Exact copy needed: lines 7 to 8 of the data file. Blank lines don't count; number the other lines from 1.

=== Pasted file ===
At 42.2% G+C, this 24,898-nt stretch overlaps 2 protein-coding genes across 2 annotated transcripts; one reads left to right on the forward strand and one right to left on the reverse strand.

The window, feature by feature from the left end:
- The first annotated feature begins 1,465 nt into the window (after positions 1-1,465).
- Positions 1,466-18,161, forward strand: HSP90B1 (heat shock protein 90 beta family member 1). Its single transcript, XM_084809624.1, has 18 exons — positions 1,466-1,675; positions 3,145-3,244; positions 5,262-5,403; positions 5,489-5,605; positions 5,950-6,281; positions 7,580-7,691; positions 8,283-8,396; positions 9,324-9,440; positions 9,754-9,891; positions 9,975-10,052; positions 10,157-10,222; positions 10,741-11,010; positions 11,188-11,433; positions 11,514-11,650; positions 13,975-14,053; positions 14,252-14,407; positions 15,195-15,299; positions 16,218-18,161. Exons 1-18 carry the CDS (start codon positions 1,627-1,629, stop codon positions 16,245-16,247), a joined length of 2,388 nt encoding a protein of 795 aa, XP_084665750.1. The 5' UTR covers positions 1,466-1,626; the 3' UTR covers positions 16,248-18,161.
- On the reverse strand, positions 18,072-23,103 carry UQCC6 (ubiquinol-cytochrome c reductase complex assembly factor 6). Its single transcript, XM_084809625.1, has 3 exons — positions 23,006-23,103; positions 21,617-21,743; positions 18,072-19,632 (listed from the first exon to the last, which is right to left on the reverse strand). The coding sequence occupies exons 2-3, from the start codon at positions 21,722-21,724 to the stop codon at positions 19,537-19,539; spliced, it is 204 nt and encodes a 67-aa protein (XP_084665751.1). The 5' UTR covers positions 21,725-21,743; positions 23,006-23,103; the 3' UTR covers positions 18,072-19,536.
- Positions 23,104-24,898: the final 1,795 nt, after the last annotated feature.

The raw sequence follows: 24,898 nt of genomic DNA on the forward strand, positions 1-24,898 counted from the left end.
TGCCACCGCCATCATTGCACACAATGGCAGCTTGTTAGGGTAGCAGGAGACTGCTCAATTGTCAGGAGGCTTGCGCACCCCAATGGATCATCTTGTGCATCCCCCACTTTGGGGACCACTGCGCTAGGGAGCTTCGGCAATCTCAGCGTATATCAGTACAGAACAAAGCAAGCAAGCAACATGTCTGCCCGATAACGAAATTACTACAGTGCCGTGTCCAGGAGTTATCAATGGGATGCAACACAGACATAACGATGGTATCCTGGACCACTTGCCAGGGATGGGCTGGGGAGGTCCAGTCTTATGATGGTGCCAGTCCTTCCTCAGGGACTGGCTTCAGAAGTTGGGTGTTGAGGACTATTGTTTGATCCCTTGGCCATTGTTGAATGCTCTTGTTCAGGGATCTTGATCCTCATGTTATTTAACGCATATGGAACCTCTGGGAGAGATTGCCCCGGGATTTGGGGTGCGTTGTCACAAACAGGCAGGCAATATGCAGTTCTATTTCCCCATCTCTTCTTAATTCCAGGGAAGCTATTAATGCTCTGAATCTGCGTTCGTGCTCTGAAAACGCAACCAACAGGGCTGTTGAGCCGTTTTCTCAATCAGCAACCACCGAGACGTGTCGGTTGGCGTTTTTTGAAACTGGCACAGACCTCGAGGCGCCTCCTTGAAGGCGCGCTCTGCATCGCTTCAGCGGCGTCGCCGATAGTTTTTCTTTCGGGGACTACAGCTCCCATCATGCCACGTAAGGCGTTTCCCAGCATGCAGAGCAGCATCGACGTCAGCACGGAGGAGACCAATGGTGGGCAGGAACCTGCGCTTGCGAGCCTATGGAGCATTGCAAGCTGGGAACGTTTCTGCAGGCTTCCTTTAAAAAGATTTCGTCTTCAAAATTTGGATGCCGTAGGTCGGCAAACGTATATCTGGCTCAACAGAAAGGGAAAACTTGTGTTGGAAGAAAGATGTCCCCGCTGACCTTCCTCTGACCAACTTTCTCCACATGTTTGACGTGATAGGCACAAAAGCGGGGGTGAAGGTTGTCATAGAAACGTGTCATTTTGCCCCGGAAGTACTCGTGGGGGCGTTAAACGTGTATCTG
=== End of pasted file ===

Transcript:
The raw sequence follows: 24,898 nt of genomic DNA on the forward strand, positions 1-24,898 counted from the left end.
TGCCACCGCCATCATTGCACACAATGGCAGCTTGTTAGGGTAGCAGGAGACTGCTCAATTGTCAGGAGGCTTGCGCACCCCAATGGATCATCTTGTGCATCCCCCACTTTGGGGACCACTGCGCTAGGGAGCTTCGGCAATCTCAGCGTATATCAGTACAGAACAAAGCAAGCAAGCAACATGTCTGCCCGATAACGAAATTACTACAGTGCCGTGTCCAGGAGTTATCAATGGGATGCAACACAGACATAACGATGGTATCCTGGACCACTTGCCAGGGATGGGCTGGGGAGGTCCAGTCTTATGATGGTGCCAGTCCTTCCTCAGGGACTGGCTTCAGAAGTTGGGTGTTGAGGACTATTGTTTGATCCCTTGGCCATTGTTGAATGCTCTTGTTCAGGGATCTTGATCCTCATGTTATTTAACGCATATGGAACCTCTGGGAGAGATTGCCCCGGGATTTGGGGTGCGTTGTCACAAACAGGCAGGCAATATGCAGTTCTATTTCCCCATCTCTTCTTAATTCCAGGGAAGCTATTAATGCTCTGAATCTGCGTTCGTGCTCTGAAAACGCAACCAACAGGGCTGTTGAGCCGTTTTCTCAATCAGCAACCACCGAGACGTGTCGGTTGGCGTTTTTTGAAACTGGCACAGACCTCGAGGCGCCTCCTTGAAGGCGCGCTCTGCATCGCTTCAGCGGCGTCGCCGATAGTTTTTCTTTCGGGGACTACAGCTCCCATCATGCCACGTAAGGCGTTTCCCAGCATGCAGAGCAGCATCGACGTCAGCACGGAGGAGACCAATGGTGGGCAGGAACCTGCGCTTGCGAGCCTATGGAGCATTGCAAGCTGGGAACGTTTCTGCAGGCTTCCTTTAAAAAGATTTCGTCTTCAAAATTTGGATGCCGTAGGTCGGCAAACGTATATCTGGCTCAACAGAAAGGGAAAACTTGTGTTGGAAGAAAGATGTCCCCGCTGACCTTCCTCTGACCAACTTTCTCCACATGTTTGACGTGATAGGCACAAAAGCGGGGGTGAAGGTTGTCATAGAAACGTGTCATTTTGCCCCGGAAGTACTCGTGGGGGCGTTAAACGTGTATCTG